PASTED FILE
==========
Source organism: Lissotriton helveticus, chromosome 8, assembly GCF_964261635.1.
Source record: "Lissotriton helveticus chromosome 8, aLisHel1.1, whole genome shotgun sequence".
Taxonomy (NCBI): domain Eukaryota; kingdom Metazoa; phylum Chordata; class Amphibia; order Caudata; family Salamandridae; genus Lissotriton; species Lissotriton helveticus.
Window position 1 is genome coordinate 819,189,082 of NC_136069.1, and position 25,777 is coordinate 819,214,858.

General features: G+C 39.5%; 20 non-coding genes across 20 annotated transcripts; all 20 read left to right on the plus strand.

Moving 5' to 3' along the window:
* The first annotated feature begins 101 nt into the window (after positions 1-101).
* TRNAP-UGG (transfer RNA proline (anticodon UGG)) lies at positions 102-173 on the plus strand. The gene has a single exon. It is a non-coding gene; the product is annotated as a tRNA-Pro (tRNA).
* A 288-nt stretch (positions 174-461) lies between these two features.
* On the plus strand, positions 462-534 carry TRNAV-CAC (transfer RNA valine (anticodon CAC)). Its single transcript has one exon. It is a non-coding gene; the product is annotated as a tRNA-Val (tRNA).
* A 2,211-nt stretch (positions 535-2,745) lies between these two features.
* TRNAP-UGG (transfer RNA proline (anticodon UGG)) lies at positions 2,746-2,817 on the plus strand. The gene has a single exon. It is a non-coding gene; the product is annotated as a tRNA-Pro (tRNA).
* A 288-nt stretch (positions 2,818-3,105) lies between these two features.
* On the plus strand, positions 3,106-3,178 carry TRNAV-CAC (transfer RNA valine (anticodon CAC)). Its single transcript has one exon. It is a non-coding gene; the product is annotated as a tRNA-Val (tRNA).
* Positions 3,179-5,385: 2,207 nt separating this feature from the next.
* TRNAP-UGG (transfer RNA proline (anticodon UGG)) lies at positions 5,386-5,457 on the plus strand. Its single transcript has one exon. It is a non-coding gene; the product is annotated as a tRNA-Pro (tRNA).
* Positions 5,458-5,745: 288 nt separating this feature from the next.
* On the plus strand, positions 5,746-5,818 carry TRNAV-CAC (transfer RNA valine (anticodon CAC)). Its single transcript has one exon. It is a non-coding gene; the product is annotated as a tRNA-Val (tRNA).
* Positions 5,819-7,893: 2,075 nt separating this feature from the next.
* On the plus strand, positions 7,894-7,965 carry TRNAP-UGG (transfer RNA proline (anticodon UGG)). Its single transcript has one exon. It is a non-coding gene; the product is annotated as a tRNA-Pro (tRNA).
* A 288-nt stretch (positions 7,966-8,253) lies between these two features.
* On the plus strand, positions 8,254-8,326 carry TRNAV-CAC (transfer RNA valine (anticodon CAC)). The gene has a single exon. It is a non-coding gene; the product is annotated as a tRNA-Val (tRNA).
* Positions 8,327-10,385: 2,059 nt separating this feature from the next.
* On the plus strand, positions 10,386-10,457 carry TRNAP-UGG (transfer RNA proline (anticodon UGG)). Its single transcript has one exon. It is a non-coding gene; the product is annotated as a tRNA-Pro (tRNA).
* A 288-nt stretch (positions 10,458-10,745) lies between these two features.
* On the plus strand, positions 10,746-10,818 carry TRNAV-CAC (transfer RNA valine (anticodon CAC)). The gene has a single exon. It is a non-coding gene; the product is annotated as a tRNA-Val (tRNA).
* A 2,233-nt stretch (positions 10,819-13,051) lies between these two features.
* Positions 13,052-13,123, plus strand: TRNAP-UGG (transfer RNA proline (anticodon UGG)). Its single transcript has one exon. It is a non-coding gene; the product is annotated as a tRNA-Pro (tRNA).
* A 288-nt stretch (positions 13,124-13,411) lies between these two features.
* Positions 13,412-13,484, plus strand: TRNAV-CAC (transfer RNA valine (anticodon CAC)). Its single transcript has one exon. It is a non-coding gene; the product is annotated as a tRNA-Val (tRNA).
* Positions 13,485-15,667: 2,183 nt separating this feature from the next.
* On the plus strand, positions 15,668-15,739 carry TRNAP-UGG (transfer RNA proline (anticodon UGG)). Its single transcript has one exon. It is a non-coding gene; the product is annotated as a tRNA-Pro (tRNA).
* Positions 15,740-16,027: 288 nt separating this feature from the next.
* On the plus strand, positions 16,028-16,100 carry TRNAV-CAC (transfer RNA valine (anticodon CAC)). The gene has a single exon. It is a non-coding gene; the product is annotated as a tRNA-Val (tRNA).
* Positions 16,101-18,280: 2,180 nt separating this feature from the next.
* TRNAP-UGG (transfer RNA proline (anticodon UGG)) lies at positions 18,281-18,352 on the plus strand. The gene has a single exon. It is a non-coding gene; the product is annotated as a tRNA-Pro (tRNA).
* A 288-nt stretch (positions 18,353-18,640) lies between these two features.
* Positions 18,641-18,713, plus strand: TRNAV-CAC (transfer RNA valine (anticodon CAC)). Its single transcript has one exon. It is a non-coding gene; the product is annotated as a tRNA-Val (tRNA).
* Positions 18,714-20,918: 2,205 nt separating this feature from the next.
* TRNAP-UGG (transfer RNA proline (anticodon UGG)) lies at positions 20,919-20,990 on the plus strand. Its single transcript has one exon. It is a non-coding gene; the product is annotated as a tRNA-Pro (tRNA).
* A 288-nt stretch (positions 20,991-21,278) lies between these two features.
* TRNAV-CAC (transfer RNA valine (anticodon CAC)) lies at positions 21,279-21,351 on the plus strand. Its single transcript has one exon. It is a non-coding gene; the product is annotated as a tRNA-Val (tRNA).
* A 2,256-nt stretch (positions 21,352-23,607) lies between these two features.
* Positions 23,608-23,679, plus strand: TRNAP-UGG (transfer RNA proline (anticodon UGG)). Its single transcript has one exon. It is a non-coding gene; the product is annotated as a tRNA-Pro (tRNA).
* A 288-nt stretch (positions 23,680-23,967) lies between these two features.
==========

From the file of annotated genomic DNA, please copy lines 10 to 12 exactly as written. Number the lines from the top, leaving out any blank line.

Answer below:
* On the plus strand, positions 462-534 carry TRNAV-CAC (transfer RNA valine (anticodon CAC)). Its single transcript has one exon. It is a non-coding gene; the product is annotated as a tRNA-Val (tRNA).
* A 2,211-nt stretch (positions 535-2,745) lies between these two features.
* TRNAP-UGG (transfer RNA proline (anticodon UGG)) lies at positions 2,746-2,817 on the plus strand. The gene has a single exon. It is a non-coding gene; the product is annotated as a tRNA-Pro (tRNA).